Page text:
Equanimity, Freedom, Thoughts

Expectations

As humans, we are conditioned to have a give/take mentality when it comes to interacting with others. Within this mentality, what I mean is, most times, we have expectations (specific returns) that others are to live up to and when they don’t, we can occasionally build a bias against them.

One of the things that I have been trying to work on, key word: trying, is placing no expectations upon others. I realized that when I expect a person to act or communicate in a certain way, I am opening myself up for disappointment, anger, sadness, and the strong possibility of expanding my bias to a larger group.

For most my life, I have given of myself probably more than I should have. I had hoped for reciprocation — I am human after all. I would tell myself that I did a good thing and it will positively improve my life in some way. Example, I would allow my classmates to copy my homework, with the expectation that they would be more kind and a friend to me. After a while, I’m sure you already know, my classmates had not changed towards me. My younger self became sad and felt defective.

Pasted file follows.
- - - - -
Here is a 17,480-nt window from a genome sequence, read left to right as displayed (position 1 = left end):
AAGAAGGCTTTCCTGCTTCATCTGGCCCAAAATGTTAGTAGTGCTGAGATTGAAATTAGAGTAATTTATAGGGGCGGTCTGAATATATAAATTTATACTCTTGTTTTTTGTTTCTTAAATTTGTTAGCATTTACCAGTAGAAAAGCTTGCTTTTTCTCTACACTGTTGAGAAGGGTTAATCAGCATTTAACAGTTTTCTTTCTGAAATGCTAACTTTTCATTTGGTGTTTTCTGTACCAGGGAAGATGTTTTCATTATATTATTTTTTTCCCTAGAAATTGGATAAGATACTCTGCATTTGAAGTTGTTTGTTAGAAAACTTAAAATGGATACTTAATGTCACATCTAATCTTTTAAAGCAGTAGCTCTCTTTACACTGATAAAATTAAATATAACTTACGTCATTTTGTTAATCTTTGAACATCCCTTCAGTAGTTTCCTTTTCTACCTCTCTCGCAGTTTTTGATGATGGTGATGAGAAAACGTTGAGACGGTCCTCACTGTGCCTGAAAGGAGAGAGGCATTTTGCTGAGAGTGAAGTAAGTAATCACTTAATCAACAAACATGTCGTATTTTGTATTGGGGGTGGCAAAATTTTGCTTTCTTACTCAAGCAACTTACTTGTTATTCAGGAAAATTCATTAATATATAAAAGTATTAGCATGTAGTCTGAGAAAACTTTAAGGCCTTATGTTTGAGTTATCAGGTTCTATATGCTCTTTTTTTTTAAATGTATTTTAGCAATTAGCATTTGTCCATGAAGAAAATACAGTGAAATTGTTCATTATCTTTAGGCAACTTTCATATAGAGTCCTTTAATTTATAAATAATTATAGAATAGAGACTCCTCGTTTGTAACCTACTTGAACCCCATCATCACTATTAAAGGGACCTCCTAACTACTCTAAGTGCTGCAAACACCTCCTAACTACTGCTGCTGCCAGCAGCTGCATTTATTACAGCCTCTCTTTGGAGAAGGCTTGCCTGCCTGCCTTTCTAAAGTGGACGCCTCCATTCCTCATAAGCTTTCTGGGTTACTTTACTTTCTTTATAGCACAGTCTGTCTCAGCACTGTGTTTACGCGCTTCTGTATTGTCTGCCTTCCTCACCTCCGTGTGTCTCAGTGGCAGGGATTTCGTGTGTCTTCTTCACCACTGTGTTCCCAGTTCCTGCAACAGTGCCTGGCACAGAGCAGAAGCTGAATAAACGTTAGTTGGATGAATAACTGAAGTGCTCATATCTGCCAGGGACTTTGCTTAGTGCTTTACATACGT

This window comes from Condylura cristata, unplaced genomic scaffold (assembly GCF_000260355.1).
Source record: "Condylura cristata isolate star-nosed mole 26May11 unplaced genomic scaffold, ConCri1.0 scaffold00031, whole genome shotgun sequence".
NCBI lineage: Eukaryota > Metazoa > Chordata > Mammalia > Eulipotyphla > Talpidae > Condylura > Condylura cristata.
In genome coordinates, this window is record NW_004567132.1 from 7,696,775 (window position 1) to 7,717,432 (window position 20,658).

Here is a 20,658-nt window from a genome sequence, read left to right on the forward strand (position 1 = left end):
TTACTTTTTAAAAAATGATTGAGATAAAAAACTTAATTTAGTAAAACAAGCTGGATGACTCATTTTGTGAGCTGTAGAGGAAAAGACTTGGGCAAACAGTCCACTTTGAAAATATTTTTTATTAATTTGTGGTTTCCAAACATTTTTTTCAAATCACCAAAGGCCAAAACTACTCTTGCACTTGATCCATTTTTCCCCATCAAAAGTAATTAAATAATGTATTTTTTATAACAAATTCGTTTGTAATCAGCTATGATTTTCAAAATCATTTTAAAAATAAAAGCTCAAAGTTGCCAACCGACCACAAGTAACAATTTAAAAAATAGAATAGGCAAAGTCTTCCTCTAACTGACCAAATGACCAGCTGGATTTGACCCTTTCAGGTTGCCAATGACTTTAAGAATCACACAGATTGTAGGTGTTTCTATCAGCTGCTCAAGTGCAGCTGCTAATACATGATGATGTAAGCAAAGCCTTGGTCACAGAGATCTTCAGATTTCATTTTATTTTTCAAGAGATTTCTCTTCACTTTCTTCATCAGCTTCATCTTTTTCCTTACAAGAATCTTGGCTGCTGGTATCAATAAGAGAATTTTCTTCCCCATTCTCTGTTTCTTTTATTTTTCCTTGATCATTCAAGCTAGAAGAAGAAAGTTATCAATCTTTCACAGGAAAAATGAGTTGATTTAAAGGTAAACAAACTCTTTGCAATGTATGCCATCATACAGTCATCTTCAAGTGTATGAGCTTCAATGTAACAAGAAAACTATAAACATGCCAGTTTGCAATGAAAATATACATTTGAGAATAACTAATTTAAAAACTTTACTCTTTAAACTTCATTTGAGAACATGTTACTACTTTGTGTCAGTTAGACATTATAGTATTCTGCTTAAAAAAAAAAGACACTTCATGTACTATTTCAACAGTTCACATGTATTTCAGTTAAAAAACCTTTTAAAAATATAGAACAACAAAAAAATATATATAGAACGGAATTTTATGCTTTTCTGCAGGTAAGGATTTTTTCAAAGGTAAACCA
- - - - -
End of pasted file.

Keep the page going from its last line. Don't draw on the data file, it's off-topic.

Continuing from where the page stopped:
You see, I used my form of logic to create my expectations of others, not realizing that every person thinks in their own way and therefore I was doomed to be disappointed. I was not accepting people for who they were but was expecting them to act and react as I thought they should, which can cause negative emotions. Some people just don’t have the capacity to meet expectations, which is no fault on their part.

My path towards equanimity is leading me down a road where I do not set expectations upon others. This does not mean I allow people to disrespect me or treat me badly. It simply means that when someone shows me who they are, I believe them and conduct myself accordingly.

I am in control of my thoughts, actions and reactions. Allowing people to be themselves and do what they are driven to do gives me peace of mind. When I accept people for who they are and what they bring to the table, it gives me the room to decide if I want to interact with that person further or not.

I should not expect my happiness and satisfaction with life to come from others. I should expect happiness to come from within.

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